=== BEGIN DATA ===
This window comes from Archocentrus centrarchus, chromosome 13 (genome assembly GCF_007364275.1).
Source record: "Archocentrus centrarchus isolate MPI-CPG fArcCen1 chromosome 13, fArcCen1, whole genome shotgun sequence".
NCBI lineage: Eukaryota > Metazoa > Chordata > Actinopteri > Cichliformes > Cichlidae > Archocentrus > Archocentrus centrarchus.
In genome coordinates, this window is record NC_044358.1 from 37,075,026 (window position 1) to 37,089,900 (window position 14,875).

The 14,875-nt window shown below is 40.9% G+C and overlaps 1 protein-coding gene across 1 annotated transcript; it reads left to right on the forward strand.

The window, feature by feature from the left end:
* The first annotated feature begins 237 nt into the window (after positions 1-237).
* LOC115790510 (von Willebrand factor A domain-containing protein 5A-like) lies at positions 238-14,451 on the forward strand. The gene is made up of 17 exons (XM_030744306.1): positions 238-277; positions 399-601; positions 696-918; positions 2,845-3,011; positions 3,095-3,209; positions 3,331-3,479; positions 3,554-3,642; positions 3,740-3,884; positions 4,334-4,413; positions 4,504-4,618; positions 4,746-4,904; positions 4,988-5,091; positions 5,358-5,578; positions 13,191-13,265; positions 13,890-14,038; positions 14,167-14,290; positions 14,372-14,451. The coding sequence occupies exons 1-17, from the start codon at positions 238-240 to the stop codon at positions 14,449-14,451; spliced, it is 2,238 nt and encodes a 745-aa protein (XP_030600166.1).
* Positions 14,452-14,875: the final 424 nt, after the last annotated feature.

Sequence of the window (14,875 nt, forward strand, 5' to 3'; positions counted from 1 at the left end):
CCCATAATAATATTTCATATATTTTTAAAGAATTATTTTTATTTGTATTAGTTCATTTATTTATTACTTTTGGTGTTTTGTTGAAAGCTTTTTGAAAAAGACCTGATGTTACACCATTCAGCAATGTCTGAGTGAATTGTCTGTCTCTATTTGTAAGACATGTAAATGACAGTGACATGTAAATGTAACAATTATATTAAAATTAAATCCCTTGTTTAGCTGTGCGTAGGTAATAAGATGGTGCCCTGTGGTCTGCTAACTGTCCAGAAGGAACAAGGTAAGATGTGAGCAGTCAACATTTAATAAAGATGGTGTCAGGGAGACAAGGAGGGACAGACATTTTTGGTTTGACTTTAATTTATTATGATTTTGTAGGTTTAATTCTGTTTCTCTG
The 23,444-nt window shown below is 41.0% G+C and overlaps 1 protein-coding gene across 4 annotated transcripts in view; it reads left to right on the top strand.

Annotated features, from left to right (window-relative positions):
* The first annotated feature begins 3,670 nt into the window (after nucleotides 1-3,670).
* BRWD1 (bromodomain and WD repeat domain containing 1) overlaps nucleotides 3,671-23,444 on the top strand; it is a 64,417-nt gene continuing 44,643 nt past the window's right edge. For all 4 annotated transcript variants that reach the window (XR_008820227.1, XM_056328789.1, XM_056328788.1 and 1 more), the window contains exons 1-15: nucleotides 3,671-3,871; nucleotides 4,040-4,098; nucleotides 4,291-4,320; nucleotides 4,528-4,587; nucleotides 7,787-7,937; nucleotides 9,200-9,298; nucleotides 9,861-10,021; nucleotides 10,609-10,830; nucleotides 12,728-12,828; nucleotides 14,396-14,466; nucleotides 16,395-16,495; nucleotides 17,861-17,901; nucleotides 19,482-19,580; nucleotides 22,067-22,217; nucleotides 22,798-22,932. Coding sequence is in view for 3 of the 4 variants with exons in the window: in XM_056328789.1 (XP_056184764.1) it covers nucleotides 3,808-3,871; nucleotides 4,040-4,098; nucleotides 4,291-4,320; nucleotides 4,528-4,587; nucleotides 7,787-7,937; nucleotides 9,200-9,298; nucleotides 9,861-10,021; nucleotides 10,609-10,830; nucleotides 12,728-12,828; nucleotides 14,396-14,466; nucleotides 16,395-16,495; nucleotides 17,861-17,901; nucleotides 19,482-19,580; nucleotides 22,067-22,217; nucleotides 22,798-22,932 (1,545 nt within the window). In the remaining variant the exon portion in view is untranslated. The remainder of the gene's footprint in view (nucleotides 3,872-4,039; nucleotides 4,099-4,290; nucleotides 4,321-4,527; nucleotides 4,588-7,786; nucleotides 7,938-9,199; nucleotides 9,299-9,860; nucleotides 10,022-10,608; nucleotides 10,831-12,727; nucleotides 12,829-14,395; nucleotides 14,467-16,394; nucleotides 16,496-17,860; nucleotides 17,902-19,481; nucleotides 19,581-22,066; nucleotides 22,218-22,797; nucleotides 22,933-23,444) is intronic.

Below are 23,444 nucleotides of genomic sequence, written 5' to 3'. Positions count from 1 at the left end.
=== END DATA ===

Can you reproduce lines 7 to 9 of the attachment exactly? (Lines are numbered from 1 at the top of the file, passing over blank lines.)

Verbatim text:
* The first annotated feature begins 237 nt into the window (after positions 1-237).
* LOC115790510 (von Willebrand factor A domain-containing protein 5A-like) lies at positions 238-14,451 on the forward strand. The gene is made up of 17 exons (XM_030744306.1): positions 238-277; positions 399-601; positions 696-918; positions 2,845-3,011; positions 3,095-3,209; positions 3,331-3,479; positions 3,554-3,642; positions 3,740-3,884; positions 4,334-4,413; positions 4,504-4,618; positions 4,746-4,904; positions 4,988-5,091; positions 5,358-5,578; positions 13,191-13,265; positions 13,890-14,038; positions 14,167-14,290; positions 14,372-14,451. The coding sequence occupies exons 1-17, from the start codon at positions 238-240 to the stop codon at positions 14,449-14,451; spliced, it is 2,238 nt and encodes a 745-aa protein (XP_030600166.1).
* Positions 14,452-14,875: the final 424 nt, after the last annotated feature.